A brief history
Interestingly, the Grey Cup has a much longer history than the National Football League’s (NFL) Super Bowl. The first edition of the Grey Cup was in 1909, while the first Super Bowl didn’t come along until 1967, when the Green Bay Packers triumphed against the Kansas City Chiefs.
It’s understandable that the heritage and memories of past achievements linger long in the blood and fandom of CFL fans. Since the formation of the NFL in the US, surprisingly few Canadian players have graced that particular stage.
The number of Canadian NFL players to have appeared in the Super Bowl stood at just 21 before the 2022 edition. LA Rams players Alaric Jackson and Michael Hoecht pushed the number of this exclusive club up to 23.
What the numbers say
In numbers reported by Statista, the viewership of the 2022 Super Bowl in Canada was an average of 8.1 million. That was the third year running that viewership had gone above 8 million on average for the NFL’s Championship match.
It was a big recovery after some low numbers from 2017 to 2019. However, stretching back to 2011, nine of the 12 Super Bowls were viewed by at least an average of 7 million Canadians.
Considering that the ratings in the US for Super Bowl LIV (2020) made it the second-least-viewed Championship match in 11 years, viewership in Canada was peaking. CTV, TSN and RDS combined reported a 79% jump.
Is the Super Bowl thriving north of the border?
For the 2020 Super Bowl, Canadian broadcasters were allowed to plug their domestic commercials into the feed, instead of showing the US ones. That return of the ‘simsub’ feature probably helped boost viewership quite a bit.
However, it can’t alone account for what is some clear popularity, a craving for some gridiron action from south of the border. It does, after all, fill in a very nice gap for football fans after the season’s Grey Cup.
The right timing
A CFL season starts in the middle of the year and the post-season is all wrapped up by the end of November. The Toronto Argonauts won the 2022 Grey Cup over the Winnipeg Blue Bombers on November 20th.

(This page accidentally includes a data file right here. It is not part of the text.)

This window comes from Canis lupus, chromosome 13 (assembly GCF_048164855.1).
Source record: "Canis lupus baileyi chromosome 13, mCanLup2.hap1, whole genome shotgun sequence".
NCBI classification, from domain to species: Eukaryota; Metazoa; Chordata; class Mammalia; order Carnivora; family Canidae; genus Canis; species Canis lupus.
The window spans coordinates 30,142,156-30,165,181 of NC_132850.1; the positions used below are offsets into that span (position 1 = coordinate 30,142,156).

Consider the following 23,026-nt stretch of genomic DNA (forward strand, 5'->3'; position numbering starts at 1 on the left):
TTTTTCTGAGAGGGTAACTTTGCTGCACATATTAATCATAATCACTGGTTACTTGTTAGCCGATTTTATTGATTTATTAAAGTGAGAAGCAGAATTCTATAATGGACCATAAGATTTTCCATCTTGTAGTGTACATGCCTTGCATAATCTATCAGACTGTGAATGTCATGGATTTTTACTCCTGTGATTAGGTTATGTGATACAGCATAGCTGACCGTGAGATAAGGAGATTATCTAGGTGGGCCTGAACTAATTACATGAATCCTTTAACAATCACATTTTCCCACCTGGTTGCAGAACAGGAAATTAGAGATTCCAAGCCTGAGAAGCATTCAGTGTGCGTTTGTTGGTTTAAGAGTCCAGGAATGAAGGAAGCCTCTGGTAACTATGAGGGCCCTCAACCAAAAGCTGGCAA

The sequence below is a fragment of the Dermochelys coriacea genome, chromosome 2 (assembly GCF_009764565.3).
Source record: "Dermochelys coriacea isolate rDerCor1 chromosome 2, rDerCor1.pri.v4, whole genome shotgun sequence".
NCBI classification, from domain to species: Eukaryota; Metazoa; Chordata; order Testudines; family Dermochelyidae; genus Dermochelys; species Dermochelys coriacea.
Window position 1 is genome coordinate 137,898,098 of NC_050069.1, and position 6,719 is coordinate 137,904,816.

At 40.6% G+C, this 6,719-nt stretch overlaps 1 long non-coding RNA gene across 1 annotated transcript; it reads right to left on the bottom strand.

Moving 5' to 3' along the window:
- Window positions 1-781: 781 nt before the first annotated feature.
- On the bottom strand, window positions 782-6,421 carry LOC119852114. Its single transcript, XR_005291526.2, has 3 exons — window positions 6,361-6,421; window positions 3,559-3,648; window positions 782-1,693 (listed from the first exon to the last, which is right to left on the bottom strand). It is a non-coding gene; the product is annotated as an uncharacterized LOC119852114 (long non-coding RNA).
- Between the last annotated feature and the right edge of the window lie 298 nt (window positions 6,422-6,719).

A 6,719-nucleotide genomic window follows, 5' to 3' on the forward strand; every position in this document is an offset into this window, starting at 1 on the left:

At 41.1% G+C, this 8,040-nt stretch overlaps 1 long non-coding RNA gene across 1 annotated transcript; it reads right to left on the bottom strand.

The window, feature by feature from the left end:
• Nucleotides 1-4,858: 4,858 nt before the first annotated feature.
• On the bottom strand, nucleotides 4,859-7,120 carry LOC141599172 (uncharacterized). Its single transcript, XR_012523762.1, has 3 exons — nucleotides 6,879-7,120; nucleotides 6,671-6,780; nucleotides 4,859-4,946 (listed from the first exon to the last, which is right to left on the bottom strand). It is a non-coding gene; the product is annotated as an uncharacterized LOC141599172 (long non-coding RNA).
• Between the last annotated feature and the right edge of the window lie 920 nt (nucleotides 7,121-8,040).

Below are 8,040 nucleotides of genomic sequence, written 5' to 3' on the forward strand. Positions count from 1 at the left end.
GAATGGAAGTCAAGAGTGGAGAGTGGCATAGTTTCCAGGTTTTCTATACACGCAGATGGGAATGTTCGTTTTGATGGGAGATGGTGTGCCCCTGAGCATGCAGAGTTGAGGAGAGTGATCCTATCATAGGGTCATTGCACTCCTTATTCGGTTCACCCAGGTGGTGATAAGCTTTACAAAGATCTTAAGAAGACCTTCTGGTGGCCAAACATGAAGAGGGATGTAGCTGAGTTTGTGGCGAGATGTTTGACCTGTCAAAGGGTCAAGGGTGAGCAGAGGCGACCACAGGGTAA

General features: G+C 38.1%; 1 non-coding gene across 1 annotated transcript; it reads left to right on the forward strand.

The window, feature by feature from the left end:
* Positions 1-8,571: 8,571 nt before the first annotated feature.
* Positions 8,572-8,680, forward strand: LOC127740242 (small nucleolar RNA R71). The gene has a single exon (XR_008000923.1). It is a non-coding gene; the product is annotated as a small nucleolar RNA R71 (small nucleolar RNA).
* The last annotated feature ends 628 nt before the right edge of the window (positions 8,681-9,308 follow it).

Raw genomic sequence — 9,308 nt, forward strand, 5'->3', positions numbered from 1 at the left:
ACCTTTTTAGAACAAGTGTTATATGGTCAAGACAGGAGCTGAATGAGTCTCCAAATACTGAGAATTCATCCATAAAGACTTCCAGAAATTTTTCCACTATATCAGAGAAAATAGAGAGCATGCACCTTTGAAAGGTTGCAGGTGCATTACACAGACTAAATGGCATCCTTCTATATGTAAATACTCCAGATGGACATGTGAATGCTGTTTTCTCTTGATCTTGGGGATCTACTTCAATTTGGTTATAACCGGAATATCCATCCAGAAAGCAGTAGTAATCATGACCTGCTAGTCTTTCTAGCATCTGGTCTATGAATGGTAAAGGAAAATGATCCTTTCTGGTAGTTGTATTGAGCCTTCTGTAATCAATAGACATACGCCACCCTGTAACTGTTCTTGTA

Football fans itching for some further football viewing naturally turn their attention to their American counterparts. The NFL fills that gap nicely with the start of its post-season bracket in January. Canadian viewers with no domestic action from the CFL to enjoy can therefore get fully invested in the drama, thrills and spills of the NFL playoffs.
The NFL playoffs must feel like an exciting mini-tournament. The drag and fatigue of the regular-season matches can be skipped over, leaving the more exciting, more intense knockout football on the radar.
More than just a hockey nation
Canada remains a big hockey nation, of course, with a huge focus on the NHL. However, the recent figures from the country suggest that the NFL’s popularity is going strong alongside it. There appears to be a bit of a buzz, and that’s reflected in Toronto hosting regular NFL fixtures, one of only a select few cities outside the US to do so.
It’s also popular in the regions. It was reported that Ontario, a hotbed of professional sports franchises, has seen a big rise in NFL fandom. The fact that the sports scene is so competitive speaks volumes about the NFL’s popularity to gain ground there.
The Prairie regions don’t get quite so much of the NFL broadcasts, and out west is where the CFL seems to be more heavily supported. Viewing figures of the NFL across British Columbia, for example, are on the up. Back in 2020, the Toronto Guardian stated that NFL viewing figures were increasing week by week and overtaking CFL viewing figures in the country.
Sport is sport
The NFL has done an excellent job of spreading its wings across the globe, with talks of potential London and NFL Toronto expansions still floating around. There has been a long love affair between Canadians and the Super Bowl.
Considering that Canada has no NFL team, the support from Canadians for the NFL is large and growing. At the end of the day, sport is sport. A huge occasion such as the Super Bowl, the continent’s biggest single sporting event, is just not going to go unnoticed.
It’s an attention-grabbing, engaging spectacle that football fans just want to dip into, even out of nothing more than curiosity on the day. If broadcasters will deliver it. Canadians will keep on watching.